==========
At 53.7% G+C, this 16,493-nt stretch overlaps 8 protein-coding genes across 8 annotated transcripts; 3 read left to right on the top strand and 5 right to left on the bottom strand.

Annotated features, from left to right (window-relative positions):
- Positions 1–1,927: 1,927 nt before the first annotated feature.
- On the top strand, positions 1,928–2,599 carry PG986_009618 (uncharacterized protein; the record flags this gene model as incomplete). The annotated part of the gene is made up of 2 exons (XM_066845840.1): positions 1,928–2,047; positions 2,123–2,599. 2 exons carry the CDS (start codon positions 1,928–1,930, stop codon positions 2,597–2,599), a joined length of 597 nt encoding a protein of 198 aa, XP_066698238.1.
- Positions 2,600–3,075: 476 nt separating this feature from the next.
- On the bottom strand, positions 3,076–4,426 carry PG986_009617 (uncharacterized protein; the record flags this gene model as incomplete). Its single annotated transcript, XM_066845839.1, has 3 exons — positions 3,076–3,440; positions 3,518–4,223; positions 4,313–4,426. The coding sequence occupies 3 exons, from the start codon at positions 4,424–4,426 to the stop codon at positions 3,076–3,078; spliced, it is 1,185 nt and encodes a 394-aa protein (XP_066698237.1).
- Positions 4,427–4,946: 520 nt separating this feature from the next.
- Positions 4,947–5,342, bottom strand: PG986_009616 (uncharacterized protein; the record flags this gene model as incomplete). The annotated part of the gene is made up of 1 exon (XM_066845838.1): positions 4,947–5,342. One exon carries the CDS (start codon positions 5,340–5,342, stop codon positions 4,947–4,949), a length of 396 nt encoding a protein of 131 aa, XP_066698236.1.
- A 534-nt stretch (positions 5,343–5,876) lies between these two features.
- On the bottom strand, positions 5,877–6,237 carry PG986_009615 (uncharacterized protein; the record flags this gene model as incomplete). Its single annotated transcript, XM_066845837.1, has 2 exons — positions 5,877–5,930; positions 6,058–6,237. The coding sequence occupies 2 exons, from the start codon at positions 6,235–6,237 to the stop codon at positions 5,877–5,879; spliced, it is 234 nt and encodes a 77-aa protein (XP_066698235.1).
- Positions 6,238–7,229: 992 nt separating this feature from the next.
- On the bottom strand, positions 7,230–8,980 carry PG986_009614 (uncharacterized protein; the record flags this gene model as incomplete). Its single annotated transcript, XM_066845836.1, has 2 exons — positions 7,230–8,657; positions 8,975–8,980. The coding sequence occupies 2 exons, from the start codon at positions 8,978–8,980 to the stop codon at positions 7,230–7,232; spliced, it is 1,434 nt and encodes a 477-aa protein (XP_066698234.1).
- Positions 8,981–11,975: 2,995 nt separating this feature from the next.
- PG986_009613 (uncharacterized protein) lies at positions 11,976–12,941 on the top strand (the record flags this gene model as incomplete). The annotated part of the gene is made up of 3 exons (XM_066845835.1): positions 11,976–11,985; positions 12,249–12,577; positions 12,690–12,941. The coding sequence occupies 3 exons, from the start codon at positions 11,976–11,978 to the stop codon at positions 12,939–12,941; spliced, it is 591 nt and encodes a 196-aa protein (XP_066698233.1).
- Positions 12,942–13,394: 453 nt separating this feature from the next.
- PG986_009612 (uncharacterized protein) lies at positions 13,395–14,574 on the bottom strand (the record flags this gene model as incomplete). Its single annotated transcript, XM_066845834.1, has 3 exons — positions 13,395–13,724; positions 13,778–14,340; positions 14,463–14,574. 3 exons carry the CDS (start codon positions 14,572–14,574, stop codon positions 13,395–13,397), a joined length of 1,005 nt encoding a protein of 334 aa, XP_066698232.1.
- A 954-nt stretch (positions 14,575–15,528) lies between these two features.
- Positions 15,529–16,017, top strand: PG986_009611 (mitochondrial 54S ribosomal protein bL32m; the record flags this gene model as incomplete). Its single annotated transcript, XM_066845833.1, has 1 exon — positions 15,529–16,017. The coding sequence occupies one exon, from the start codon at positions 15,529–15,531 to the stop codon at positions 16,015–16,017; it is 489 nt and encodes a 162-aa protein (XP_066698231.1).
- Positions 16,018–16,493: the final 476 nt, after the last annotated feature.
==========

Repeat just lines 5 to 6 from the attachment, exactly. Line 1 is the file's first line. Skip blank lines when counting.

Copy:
- Positions 2,600–3,075: 476 nt separating this feature from the next.
- On the bottom strand, positions 3,076–4,426 carry PG986_009617 (uncharacterized protein; the record flags this gene model as incomplete). Its single annotated transcript, XM_066845839.1, has 3 exons — positions 3,076–3,440; positions 3,518–4,223; positions 4,313–4,426. The coding sequence occupies 3 exons, from the start codon at positions 4,424–4,426 to the stop codon at positions 3,076–3,078; spliced, it is 1,185 nt and encodes a 394-aa protein (XP_066698237.1).